Modeling Chocolate

Modeling chocolate, or chocolate clay, is a great alternative to fondant for cake or cupcake decorations. You can usually use the same techniques with modeling chocolate as you do with fondant to create decorations. Most people pick off the fondant decorations and throw them away because they taste so bad. (Unless you are using Marshmallow Fondant, of course.) But they'll want to eat the modeling chocolate decorations, because they taste great.

Modeling Chocolate Paste
Use good quality chocolate for good flavor and texture. Melt the chocolate in a double boiler or the microwave. To melt it in the microwave, warm it for 30 seconds at a time at 50% power, stirring between each time. Be careful not to overheat the chocolate, or your mixture will go greasy and separate.
Dark Chocolate Modeling Chocolate:
7 ounces bittersweet chocolate, chopped
1/4 cup light corn syrup

Semi-Sweet Chocolate Modeling Chocolate:
7 ounces semi-sweet chocolate, chopped
1/4 cup light corn syrup

Milk Chocolate Modeling Chocolate:
7 ounces milk chocolate
3 tablespoons light corn syrup.

White Chocolate Modeling Chocolate:
7 ounces white chocolate, chopped
2 tablespoons light corn syrup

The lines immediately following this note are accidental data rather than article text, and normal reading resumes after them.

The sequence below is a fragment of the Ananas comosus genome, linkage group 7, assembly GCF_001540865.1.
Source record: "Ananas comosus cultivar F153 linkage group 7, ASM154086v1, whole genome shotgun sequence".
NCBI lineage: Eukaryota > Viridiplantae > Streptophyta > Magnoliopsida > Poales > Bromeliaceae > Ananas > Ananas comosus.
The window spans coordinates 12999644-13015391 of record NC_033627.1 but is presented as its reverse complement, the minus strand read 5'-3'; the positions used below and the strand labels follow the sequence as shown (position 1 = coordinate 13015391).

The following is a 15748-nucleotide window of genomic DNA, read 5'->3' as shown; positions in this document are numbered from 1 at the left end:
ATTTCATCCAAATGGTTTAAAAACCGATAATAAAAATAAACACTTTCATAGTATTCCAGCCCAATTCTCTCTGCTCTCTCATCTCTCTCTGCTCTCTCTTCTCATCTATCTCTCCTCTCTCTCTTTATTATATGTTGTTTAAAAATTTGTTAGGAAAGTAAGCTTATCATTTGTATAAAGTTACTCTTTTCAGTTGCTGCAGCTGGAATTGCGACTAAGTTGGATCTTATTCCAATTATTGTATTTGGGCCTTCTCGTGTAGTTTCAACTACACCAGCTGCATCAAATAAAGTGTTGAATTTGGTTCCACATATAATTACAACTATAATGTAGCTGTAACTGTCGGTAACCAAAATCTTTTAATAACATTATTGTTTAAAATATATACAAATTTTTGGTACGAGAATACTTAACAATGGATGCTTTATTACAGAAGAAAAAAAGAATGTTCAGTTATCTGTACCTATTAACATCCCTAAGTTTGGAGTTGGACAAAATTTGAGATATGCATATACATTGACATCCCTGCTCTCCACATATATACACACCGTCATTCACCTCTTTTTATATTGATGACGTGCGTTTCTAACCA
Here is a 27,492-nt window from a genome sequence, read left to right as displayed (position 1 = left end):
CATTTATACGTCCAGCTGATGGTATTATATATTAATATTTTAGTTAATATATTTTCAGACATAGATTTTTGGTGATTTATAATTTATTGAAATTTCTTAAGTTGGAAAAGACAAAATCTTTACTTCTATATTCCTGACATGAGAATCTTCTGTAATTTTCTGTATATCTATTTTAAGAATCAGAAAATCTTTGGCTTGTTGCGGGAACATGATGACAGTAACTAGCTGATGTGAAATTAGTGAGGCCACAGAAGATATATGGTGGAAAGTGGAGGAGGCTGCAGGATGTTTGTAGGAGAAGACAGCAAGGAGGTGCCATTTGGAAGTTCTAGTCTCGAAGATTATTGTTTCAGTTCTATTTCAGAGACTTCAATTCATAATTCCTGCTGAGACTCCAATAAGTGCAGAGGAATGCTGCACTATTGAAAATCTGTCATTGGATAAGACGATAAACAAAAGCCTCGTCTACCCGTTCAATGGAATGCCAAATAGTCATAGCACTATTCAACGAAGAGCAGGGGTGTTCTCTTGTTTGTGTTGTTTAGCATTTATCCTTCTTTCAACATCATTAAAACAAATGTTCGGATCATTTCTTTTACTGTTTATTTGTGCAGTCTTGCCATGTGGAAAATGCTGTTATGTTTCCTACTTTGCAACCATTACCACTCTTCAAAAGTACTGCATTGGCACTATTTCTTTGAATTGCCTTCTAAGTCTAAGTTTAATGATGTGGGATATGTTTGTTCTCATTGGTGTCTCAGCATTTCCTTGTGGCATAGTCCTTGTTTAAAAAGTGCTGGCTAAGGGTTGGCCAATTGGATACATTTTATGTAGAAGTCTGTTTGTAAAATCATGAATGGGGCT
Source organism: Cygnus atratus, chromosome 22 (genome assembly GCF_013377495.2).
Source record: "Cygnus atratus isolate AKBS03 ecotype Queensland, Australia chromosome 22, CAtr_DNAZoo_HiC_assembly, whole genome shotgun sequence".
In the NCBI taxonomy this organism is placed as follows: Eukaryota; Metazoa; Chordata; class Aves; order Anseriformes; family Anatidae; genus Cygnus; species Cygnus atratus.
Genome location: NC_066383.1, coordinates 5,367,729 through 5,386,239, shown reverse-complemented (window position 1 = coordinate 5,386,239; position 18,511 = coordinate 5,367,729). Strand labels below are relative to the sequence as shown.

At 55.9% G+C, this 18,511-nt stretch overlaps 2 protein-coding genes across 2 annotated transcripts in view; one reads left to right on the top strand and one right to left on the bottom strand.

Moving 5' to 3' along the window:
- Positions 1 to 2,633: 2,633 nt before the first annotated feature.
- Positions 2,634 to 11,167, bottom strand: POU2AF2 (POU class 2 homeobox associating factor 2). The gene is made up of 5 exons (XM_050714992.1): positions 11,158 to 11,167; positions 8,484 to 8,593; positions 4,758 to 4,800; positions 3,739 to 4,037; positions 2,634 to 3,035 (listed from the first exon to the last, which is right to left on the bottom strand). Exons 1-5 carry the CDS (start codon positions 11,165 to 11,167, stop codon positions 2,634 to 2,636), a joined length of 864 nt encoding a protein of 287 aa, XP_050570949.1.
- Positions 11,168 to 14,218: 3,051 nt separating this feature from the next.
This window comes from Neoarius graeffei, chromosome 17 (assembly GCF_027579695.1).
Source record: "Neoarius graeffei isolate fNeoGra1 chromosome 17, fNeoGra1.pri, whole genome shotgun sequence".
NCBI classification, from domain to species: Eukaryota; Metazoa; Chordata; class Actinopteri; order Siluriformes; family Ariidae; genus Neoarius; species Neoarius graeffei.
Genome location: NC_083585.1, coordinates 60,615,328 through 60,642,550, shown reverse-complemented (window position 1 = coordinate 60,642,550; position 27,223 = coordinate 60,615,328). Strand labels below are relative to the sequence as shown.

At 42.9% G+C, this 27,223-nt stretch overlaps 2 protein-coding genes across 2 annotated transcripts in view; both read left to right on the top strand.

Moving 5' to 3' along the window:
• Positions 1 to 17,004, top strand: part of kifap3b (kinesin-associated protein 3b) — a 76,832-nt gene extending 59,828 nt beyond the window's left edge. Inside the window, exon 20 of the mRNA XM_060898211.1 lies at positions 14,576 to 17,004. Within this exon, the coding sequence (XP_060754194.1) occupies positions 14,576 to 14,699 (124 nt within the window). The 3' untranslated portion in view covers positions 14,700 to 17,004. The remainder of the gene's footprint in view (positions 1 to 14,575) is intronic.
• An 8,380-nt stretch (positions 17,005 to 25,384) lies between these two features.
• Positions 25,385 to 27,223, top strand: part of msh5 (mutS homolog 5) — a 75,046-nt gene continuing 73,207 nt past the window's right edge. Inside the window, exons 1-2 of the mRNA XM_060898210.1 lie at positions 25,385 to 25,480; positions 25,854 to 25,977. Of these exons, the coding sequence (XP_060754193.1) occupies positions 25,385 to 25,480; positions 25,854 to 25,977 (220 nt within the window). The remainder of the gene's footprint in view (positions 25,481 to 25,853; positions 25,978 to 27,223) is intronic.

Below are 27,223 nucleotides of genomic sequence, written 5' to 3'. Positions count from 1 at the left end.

This makes about 1 cup of modeling chocolate, which is enough to make quite a few decorations. 

Add the corn syrup and stir briskly. The chocolate will thicken very quickly. Stir until completely combined and smooth. Put the chocolate into a plastic baggie or container. Let it sit for an hour or two, until thickened.

Remove the Modeling Chocolate from the container and knead it until it is pliable. If it's too hard, try working with small pieces. The heat from your hands will warm the modeling chocolate. If your hands are melting the chocolate too much, try oiling your countertop or a marble or granite slab and working on the countertop to minimize the contact between your hands and the chocolate. Or stick the chocolate in the freezer for a couple of minutes.

You can roll this out between two pieces of plastic wrap to get it very thin. You can also use cocoa instead of flour to keep this from sticking to your surfaces.

Melinda's Notes: If this is your first time making modeling chocolate, give yourself plenty of time to work on the recipe, cool the paste, and make the roses or whatever ribbons or decorations you want. This is not a last-minute type of recipe if you've never used it before. This will keep for a month in the fridge, so you can make your decorations quite a bit in advance and keep them in an airtight container in the fridge.

If your chocolate is old (or cheap), the modeling chocolate will be grainy, brittle, and oily. Throw it away and get some new chocolate. If your chocolate is oily, and you really can't get to a store to buy new chocolate, you can use paper towels to soak up some of the oil.

Comments

  1. Lovely! How did you make the texture on the petals?

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